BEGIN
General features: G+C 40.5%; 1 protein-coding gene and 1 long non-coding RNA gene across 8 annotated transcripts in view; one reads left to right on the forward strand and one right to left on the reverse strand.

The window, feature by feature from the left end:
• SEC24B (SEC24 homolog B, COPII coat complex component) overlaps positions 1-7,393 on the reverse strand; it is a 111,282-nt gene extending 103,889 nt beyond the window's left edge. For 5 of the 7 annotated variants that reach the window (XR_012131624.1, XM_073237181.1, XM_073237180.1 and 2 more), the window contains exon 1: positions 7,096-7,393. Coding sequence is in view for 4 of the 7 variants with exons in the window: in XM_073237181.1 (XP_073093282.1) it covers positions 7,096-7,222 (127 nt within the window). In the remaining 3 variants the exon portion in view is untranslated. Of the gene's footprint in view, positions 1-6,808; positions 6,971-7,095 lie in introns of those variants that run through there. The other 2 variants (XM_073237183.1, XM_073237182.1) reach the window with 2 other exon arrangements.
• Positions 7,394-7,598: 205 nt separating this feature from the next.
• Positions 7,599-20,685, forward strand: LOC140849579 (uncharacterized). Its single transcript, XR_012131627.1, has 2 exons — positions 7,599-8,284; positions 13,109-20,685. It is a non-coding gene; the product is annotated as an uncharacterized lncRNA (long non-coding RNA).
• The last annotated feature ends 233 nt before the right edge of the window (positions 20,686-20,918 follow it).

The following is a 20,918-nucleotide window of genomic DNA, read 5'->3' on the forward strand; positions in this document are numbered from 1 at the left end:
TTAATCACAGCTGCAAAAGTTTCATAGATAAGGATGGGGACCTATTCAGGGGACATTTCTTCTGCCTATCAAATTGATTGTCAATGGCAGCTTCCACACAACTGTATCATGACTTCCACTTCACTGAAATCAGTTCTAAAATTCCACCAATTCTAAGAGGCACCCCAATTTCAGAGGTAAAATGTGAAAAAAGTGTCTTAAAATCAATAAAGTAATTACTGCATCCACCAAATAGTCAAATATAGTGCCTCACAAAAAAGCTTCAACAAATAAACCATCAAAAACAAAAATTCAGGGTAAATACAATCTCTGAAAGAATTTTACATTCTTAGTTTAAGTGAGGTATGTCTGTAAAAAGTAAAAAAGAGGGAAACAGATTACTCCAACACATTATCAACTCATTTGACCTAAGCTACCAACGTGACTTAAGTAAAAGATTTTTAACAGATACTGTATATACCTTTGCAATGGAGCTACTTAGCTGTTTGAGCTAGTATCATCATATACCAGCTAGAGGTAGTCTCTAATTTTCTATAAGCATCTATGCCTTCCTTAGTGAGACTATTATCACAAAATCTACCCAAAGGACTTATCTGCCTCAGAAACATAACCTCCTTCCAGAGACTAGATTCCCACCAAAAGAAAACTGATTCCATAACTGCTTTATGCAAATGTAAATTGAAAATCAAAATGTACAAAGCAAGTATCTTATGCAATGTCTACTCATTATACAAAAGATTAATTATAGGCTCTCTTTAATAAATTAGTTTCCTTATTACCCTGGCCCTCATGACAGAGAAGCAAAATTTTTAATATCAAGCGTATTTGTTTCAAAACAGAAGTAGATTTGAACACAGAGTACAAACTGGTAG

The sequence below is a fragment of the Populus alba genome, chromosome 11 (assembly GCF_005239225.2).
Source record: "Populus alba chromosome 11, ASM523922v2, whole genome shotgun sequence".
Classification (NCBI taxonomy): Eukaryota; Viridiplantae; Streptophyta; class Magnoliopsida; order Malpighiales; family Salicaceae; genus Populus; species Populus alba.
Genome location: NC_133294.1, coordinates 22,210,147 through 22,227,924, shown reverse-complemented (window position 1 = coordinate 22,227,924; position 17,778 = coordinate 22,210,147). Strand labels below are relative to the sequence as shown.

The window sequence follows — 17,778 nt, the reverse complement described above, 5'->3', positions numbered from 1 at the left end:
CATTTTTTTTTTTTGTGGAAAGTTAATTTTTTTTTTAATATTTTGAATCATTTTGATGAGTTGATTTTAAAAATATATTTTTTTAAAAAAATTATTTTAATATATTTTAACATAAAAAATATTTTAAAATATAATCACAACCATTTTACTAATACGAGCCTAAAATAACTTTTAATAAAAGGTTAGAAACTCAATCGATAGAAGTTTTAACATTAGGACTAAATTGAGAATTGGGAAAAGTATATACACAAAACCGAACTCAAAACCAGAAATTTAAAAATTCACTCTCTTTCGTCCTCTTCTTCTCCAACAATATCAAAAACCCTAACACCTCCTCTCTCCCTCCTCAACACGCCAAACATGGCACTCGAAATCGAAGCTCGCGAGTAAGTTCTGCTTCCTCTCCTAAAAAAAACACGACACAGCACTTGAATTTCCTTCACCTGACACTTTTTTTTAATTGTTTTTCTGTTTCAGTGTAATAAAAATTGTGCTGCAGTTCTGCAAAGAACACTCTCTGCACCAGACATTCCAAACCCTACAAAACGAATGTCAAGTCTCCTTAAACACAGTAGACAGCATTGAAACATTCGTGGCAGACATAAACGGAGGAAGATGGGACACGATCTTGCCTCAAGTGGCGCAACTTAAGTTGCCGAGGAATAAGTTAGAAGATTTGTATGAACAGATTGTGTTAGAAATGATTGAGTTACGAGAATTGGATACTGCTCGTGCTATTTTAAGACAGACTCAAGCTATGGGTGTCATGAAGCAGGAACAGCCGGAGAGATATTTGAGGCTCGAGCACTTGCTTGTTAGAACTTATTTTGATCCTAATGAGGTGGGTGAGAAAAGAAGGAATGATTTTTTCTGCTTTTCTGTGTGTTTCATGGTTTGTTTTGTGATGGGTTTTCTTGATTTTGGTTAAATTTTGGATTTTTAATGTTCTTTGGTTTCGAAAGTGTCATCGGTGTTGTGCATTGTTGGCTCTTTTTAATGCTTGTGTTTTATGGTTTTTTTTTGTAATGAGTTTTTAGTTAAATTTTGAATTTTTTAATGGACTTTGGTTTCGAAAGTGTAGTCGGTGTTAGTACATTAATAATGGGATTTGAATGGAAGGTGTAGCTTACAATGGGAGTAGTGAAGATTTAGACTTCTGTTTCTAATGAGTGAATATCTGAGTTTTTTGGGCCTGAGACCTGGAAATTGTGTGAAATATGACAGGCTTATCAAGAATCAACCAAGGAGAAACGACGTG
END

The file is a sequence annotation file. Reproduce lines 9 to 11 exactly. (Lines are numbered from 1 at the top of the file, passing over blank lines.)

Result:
The sequence below is a fragment of the Populus alba genome, chromosome 11 (assembly GCF_005239225.2).
Source record: "Populus alba chromosome 11, ASM523922v2, whole genome shotgun sequence".
Classification (NCBI taxonomy): Eukaryota; Viridiplantae; Streptophyta; class Magnoliopsida; order Malpighiales; family Salicaceae; genus Populus; species Populus alba.